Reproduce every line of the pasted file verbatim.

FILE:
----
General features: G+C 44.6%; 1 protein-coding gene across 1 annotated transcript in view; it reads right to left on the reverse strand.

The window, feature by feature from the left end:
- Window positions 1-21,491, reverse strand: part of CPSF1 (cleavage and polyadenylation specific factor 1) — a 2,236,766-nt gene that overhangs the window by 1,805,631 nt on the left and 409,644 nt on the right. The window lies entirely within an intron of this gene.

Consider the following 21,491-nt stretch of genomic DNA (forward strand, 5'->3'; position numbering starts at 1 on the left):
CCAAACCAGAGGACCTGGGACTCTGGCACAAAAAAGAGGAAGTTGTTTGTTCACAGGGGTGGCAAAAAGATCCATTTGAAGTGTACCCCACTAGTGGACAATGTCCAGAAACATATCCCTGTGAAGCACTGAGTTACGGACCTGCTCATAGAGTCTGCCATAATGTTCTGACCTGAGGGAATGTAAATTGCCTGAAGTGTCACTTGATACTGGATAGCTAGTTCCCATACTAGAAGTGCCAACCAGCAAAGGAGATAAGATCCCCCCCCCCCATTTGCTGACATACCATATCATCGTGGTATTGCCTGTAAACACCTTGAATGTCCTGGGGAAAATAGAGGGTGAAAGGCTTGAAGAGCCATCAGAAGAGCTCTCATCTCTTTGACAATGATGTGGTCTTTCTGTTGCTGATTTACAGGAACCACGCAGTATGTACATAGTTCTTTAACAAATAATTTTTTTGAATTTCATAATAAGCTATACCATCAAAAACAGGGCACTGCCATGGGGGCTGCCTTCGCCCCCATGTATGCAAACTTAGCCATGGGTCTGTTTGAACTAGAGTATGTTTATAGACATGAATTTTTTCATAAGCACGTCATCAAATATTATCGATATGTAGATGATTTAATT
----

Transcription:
General features: G+C 44.6%; 1 protein-coding gene across 1 annotated transcript in view; it reads right to left on the reverse strand.

The window, feature by feature from the left end:
- Window positions 1-21,491, reverse strand: part of CPSF1 (cleavage and polyadenylation specific factor 1) — a 2,236,766-nt gene that overhangs the window by 1,805,631 nt on the left and 409,644 nt on the right. The window lies entirely within an intron of this gene.

Consider the following 21,491-nt stretch of genomic DNA (forward strand, 5'->3'; position numbering starts at 1 on the left):
CCAAACCAGAGGACCTGGGACTCTGGCACAAAAAAGAGGAAGTTGTTTGTTCACAGGGGTGGCAAAAAGATCCATTTGAAGTGTACCCCACTAGTGGACAATGTCCAGAAACATATCCCTGTGAAGCACTGAGTTACGGACCTGCTCATAGAGTCTGCCATAATGTTCTGACCTGAGGGAATGTAAATTGCCTGAAGTGTCACTTGATACTGGATAGCTAGTTCCCATACTAGAAGTGCCAACCAGCAAAGGAGATAAGATCCCCCCCCCCCATTTGCTGACATACCATATCATCGTGGTATTGCCTGTAAACACCTTGAATGTCCTGGGGAAAATAGAGGGTGAAAGGCTTGAAGAGCCATCAGAAGAGCTCTCATCTCTTTGACAATGATGTGGTCTTTCTGTTGCTGATTTACAGGAACCACGCAGTATGTACATAGTTCTTTAACAAATAATTTTTTTGAATTTCATAATAAGCTATACCATCAAAAACAGGGCACTGCCATGGGGGCTGCCTTCGCCCCCATGTATGCAAACTTAGCCATGGGTCTGTTTGAACTAGAGTATGTTTATAGACATGAATTTTTTCATAAGCACGTCATCAAATATTATCGATATGTAGATGATTTAATT